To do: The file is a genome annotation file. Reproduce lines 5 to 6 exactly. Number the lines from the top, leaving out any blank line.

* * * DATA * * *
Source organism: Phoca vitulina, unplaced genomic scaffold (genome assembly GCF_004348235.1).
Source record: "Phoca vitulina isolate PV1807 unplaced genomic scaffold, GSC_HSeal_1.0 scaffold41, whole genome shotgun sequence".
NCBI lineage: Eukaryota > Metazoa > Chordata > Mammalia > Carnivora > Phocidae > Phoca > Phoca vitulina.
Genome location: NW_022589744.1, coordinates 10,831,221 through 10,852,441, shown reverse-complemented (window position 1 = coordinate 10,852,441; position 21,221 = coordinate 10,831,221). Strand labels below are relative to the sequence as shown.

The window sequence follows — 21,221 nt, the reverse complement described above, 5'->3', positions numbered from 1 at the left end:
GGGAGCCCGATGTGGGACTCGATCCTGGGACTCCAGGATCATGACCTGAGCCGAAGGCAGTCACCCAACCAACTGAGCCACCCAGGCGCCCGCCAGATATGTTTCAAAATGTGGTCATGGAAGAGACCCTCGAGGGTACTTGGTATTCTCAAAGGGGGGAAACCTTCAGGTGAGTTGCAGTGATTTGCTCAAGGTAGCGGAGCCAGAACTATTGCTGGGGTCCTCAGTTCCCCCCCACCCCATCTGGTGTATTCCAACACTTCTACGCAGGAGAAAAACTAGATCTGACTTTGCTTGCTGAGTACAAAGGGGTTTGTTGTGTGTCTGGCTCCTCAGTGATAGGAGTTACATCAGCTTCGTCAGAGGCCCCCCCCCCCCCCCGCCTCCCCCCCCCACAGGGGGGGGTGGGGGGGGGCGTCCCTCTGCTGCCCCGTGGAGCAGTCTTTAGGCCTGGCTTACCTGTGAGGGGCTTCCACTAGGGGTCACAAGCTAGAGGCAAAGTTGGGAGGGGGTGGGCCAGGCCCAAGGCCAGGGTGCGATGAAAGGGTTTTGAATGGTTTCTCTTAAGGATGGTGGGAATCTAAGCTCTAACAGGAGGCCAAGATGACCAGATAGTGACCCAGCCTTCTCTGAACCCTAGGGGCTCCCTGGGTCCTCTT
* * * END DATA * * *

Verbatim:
The window sequence follows — 21,221 nt, the reverse complement described above, 5'->3', positions numbered from 1 at the left end:
GGGAGCCCGATGTGGGACTCGATCCTGGGACTCCAGGATCATGACCTGAGCCGAAGGCAGTCACCCAACCAACTGAGCCACCCAGGCGCCCGCCAGATATGTTTCAAAATGTGGTCATGGAAGAGACCCTCGAGGGTACTTGGTATTCTCAAAGGGGGGAAACCTTCAGGTGAGTTGCAGTGATTTGCTCAAGGTAGCGGAGCCAGAACTATTGCTGGGGTCCTCAGTTCCCCCCCACCCCATCTGGTGTATTCCAACACTTCTACGCAGGAGAAAAACTAGATCTGACTTTGCTTGCTGAGTACAAAGGGGTTTGTTGTGTGTCTGGCTCCTCAGTGATAGGAGTTACATCAGCTTCGTCAGAGGCCCCCCCCCCCCCCCGCCTCCCCCCCCCACAGGGGGGGGTGGGGGGGGGCGTCCCTCTGCTGCCCCGTGGAGCAGTCTTTAGGCCTGGCTTACCTGTGAGGGGCTTCCACTAGGGGTCACAAGCTAGAGGCAAAGTTGGGAGGGGGTGGGCCAGGCCCAAGGCCAGGGTGCGATGAAAGGGTTTTGAATGGTTTCTCTTAAGGATGGTGGGAATCTAAGCTCTAACAGGAGGCCAAGATGACCAGATAGTGACCCAGCCTTCTCTGAACCCTAGGGGCTCCCTGGGTCCTCTT